A Terrible Thing to Waste
Arthur Fletcher and the Conundrum of the Black Republican
David Hamilton Golland
Arthur Fletcher (1924–2005) was the most important civil rights leader you've (probably) never heard of. The first black player for the Baltimore Colts, the father of affirmative action and adviser to four presidents, he coined the United Negro College Fund’s motto: “A Mind Is a Terrible Thing to Waste.” Modern readers might be surprised to learn that Fletcher was also a Republican. Fletcher’s story, told in full for the first time in this book, embodies the conundrum of the post–World War II black Republican—the civil rights leader who remained loyal to the party even as it abandoned the principles he espoused.
The upward arc of Fletcher’s political narrative begins with his first youthful protest—a boycott of his high school yearbook—and culminates with his appointment as assistant secretary of Labor under Richard Nixon. The Republican Party he embraced after returning from the war was “the Party of Lincoln”—a big tent, truly welcoming African Americans. A Terrible Thing to Waste shows us those heady days, from Brown v. Board of Education to Fletcher’s implementing of the Philadelphia Plan, the first major national affirmative action initiative. Though successes and accomplishments followed through successive Republican administrations—as chair of the US Commission on Civil Rights under George H. W. Bush, for example, Fletcher’s ability to promote civil rights policy eroded along with the GOP’s engagement, as New Movement Conservatism and Nixon’s Southern Strategy steadily alienated black voters. The book follows Fletcher to the bitter end, his ideals and party in direct conflict and his signature achievement under threat.
“Golland, who previously authored a book on affirmative action, has produced an important, well-written, and researched study.”
“Arthur Fletcher lived an extraordinary life. David Hamilton Golland skillfully shows how Fletcher differed from other postwar civil rights leaders and struggled to advance racial equality as a government official and an African American Republican. Golland also poignantly chronicles the numerous personal tragedies that Fletcher confronted.”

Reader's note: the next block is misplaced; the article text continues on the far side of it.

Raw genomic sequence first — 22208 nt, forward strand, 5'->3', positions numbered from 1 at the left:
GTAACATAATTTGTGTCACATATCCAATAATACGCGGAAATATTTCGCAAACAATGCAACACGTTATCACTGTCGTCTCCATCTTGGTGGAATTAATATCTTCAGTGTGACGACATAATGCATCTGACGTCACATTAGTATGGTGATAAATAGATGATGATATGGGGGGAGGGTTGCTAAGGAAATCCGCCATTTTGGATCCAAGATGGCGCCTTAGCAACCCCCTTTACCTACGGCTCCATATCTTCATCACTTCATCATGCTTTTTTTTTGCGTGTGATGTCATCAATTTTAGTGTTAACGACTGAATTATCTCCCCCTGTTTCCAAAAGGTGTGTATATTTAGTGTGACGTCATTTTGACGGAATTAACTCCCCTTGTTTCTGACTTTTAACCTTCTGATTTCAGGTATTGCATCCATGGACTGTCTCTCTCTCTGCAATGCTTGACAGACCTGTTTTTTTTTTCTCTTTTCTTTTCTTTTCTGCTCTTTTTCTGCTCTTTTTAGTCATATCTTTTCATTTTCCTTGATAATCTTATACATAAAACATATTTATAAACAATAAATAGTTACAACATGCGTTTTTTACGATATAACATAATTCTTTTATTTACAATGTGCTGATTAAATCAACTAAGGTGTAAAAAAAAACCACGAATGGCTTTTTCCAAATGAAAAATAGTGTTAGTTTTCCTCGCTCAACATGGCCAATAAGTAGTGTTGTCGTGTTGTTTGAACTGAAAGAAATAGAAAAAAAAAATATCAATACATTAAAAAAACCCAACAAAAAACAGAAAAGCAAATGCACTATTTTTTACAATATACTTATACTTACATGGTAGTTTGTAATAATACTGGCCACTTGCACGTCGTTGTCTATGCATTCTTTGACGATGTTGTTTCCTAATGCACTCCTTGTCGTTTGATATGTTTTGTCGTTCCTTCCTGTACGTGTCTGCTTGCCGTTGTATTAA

—Timothy N. Thurber, author of Republicans and Race: The GOP’s Frayed Relationship with African Americans, 1945–1974
“Golland’s newest book provides unique insights into one of the civil rights movements most enigmatic iconoclasts: Arthur Fletcher. In this definitive biography, Golland explores the roots and impact of Fletcher’s approach to civil rights, which blended mainstream integrationist ideals with self-help, capitalism, and, most importantly, government-sponsored affirmative action. Though Fletcher is not as well-known as other activists of the era, Golland convincingly makes the case for his inclusion in the pantheon of mid- to late twentieth-century activists.”
—Joshua D. Farrington, author of Black Republicans and the Transformation of the GOP
“In this informative and penetrating book, Golland examines the life of Arthur Fletcher and illustrates the challenges of being a minority within both your political party and your racial community. An underappreciated civil rights leader, Fletcher and his experiences illustrate how a commitment to black civil rights and conservative principles became increasingly untenable within the confines of the Republican Party. It’s an account filled with equal parts frustration and determination, and in many ways perfectly illustrates the precarious position of black political conservatives. Golland offers a detailed history, one where Fletcher’s life provides a platform to see how the Republican Party set about on its current path on issues of racial justice. Anyone wanting to better understand the estrangement between the Republican Party and AfricanAmericans should read this rich, engaging book.”
—Corey D. Fields, author of Black Elephants in the Room:The Unexpected Politics of AfricanAmerican RepublicansSee fewer reviews...
In telling Fletcher’s story, A Terrible Thing to Waste brings to light a little known chapter in the history of the civil rights movement—and with it, insights especially timely for a nation so dramatically divided over issues of race and party.